IT IS late September, 2009. Adelaide has fallen just short of Collingwood in a tight semi-final, but the Crows are optimistic. They have a young, talented list, and high hopes for Patrick Dangerfield, Bernie Vince, Taylor Walker and others. Then there is Kurt Tippett, who has kicked 55 goals in his first full season to become one of the most exciting young forwards in the game.
There's just one problem. In a meeting on the Gold Coast, Adelaide chief executive Steven Trigg and football manager John Reid are told that Tippett is on his way out. The Queenslander is contracted for one more year but has been offered a lot of money to join the new Gold Coast side for its debut season in 2011 and, according to his manager Peter Blucher, is on the verge of accepting it. The deal had been offered in the short off-season window in which the Suns were allowed to broach and reach terms with opposition players.
Adelaide is under enormous pressure not to let Tippett leave. He is only 22 and played just 43 games, but he is one of the club's most promising youngsters. Explaining his departure to a supporter base that has fallen in love with him would not be easy.
The Tippett contract is one of the last that Reid - the man who helped piece together Adelaide's 1997-98 premiership sides - will complete before retiring.
The Crows put a new deal to Tippett, lifting his pay from $400,000 in 2010 to $700,000 in 2011 and 2012, and the club wins its man back over. In a letter to Blucher, Reid confirms additional bonuses and breaks the base payments for the three years of the new contract into three categories: the amount the club will include in the salary cap; additional services agreements totalling $80,000 a year; as well as ''independent agreements'' totalling $200,000, split over 2011 and 2012. It notes that the breakdown may change once the third-party money is in place. But the money is guaranteed.
The Crows make one more promise. Reid agrees that should Tippett wish to leave the club at the end of the new contract - 2012 - it would trade him to the club of his choice for a minimum second-round draft pick. If that club is the Gold Coast, it must be the Suns' earliest second-round choice. It is made quite clear that neither the ''exit clause'' or the underwritten third-party money can be included in the version of Tippett's contract submitted to the AFL.
The Tippetts have since argued that Adelaide, desperate to keep the young player, put the ''exit clause'' to them. The Crows claim Tippett, led by his father Tony, persuaded the club to include it. Whoever thought it up, the letter is what has landed the club, Trigg, Reid, his successor Phil Harper and Tippett before the AFL Commission on draft tampering and salary-cap charges.
From there, the stories start to vary.
Trigg is understood to have told AFL investigators he had a change of heart soon after Reid put the letter in the mail. He claims he called Blucher, telling him the exit clause would not get past the AFL should either party attempt to follow through with it. He says the pair agreed then to void it. If true, the rethink does not appear to have been put in writing.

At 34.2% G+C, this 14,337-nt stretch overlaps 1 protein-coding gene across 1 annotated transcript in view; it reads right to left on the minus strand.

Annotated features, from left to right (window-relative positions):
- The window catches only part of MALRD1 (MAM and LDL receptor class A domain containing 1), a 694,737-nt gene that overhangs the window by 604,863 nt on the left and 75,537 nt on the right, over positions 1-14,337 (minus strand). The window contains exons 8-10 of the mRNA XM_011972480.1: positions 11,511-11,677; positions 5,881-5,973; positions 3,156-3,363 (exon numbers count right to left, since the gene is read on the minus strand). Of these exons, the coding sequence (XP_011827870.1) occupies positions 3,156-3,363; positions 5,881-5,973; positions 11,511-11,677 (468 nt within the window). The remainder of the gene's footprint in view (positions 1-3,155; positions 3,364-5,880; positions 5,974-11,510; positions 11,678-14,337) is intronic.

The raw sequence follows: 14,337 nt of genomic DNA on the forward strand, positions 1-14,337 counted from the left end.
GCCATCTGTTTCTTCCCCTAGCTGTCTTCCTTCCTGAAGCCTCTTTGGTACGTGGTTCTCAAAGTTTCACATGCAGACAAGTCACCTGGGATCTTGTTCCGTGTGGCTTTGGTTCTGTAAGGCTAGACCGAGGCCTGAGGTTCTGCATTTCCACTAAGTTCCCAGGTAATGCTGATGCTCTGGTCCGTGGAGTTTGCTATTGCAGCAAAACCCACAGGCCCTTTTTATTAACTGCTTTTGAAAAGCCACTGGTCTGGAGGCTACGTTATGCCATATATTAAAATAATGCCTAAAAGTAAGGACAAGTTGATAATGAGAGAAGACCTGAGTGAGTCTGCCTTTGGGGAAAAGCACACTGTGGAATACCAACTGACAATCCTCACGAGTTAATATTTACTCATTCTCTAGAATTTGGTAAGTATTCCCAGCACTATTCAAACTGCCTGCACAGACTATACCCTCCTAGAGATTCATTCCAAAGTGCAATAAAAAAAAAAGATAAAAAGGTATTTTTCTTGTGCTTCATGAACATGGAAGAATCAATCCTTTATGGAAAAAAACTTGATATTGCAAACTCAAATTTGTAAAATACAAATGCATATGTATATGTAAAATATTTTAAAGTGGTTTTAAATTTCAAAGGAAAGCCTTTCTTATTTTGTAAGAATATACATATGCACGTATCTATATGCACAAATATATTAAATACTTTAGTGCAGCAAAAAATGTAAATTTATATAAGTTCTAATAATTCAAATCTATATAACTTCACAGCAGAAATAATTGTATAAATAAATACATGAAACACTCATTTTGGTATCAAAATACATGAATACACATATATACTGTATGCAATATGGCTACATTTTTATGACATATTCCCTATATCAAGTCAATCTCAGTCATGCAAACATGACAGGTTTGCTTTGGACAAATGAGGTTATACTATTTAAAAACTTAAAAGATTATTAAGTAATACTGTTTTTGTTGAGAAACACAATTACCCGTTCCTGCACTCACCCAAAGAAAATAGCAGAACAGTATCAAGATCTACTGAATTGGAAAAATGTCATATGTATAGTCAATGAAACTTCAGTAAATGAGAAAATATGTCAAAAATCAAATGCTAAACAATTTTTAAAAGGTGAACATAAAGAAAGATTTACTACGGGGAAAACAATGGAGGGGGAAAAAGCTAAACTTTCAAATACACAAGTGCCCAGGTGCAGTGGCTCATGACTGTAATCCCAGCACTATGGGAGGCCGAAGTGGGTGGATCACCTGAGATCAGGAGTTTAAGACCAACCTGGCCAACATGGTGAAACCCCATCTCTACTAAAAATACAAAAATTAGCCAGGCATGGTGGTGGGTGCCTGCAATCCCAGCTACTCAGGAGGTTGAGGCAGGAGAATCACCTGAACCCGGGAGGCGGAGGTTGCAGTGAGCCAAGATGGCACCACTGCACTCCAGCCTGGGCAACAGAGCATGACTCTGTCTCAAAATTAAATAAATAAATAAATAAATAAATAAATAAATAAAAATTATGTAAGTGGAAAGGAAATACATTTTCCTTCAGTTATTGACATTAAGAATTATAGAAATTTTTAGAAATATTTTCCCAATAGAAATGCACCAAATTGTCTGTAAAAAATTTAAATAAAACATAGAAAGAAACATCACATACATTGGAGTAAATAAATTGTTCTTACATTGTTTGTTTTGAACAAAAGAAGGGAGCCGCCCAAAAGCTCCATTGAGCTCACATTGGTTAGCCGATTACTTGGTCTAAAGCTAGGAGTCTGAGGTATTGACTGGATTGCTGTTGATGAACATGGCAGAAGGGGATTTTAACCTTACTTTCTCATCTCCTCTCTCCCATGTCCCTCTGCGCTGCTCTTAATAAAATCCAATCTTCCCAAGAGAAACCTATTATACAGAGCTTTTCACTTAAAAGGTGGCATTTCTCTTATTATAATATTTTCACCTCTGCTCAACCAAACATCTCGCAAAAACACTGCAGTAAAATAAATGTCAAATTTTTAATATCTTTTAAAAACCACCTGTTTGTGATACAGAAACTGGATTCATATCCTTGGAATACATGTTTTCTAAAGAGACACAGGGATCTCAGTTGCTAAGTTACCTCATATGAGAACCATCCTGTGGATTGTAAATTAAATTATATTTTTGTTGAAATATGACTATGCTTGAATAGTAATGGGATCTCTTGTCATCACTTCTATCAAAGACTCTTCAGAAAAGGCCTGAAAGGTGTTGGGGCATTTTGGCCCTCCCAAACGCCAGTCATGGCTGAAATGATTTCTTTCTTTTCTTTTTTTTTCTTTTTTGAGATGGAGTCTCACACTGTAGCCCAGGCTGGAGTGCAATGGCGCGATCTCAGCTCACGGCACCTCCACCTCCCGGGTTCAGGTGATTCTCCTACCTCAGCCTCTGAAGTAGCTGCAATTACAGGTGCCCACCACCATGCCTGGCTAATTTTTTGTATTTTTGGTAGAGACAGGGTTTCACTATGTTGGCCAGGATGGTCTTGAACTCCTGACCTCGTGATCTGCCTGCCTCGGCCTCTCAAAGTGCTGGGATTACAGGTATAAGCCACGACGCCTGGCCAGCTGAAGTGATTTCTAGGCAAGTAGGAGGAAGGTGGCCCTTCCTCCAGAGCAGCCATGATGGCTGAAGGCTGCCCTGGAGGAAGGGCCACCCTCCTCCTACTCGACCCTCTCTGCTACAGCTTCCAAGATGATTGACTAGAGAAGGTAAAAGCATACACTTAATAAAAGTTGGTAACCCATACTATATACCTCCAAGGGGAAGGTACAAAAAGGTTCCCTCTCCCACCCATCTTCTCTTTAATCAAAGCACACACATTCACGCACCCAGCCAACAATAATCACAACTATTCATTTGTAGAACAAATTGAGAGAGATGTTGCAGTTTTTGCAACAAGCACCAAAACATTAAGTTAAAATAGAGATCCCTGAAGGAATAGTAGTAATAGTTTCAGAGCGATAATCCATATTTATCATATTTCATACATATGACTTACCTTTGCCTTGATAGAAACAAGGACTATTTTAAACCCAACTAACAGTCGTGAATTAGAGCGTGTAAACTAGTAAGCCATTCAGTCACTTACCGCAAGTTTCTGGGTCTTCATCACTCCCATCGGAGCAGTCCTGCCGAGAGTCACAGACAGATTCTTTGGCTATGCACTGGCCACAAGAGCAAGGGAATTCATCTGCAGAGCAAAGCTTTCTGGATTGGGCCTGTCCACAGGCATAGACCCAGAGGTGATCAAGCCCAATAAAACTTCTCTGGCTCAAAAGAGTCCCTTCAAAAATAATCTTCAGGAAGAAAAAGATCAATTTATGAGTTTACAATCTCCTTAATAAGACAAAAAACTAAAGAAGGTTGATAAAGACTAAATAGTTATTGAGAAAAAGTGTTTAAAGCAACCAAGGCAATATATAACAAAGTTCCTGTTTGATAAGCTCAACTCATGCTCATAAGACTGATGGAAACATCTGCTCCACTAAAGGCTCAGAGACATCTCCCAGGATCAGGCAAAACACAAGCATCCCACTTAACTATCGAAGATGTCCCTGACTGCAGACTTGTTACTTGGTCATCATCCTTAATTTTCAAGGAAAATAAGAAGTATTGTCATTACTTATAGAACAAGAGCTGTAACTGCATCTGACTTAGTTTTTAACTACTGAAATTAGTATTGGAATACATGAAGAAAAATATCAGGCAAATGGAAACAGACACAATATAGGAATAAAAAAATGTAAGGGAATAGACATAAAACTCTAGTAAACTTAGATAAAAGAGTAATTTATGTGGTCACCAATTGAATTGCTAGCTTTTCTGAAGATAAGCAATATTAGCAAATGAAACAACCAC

Tippett's contract was signed, submitted to the AFL and rubber-stamped. On October 3, Reid told the Adelaide Advertiser that while player contracts were necessarily inflated when new clubs were entering the league, the Crows were content with the deal they had struck with their young star. ''We've needed to put up a few bales of hay to keep Kurt, but we've also kept the farm,'' he said. ''We've certainly not sold our soul.''
PHIL Harper was appointed from within the club to replace Reid. From a series of emails unearthed during the AFL's investigation, it appears to have become his unenviable duty to ensure Tippett received his undeclared money, while keeping Trigg in the loop.
There is an email from Harper to Blucher in early 2011, in which Harper says he has ''tipped'' the forward, Dangerfield and captain Nathan van Berlo into an endorsement deal with a construction company owned by former board member Alan Sheppard. These deals were approved by the league at the time, but Harper's use of the word ''tipped'' catches the attention of investigators. Independent agreements are supposed to be just that - not sought, facilitated or set up by clubs.
There are more emails. In one, Harper discusses with Trigg and Adelaide finance manager Grant Rutherford whether the club had room in its salary cap to cover an anticipated shortfall in Tippett's additional $200,000, expressing doubt the club could absorb it. The same concern is broached in another email, sent earlier this year to Trigg, Rutherford, list manager David Noble and general manager of finance and administration Shane Smallacombe, with Harper explaining the Crows were around $50,000 short on the $200,000 and that if they couldn't find other companies to chip in, the money would have to go into the club's salary cap. Adelaide could not afford to not pay Tippett the money, he said, because otherwise the letter might resurface, leaving the Crows facing a hefty AFL fine. The football manager finished with an instruction: ''please delete this email''.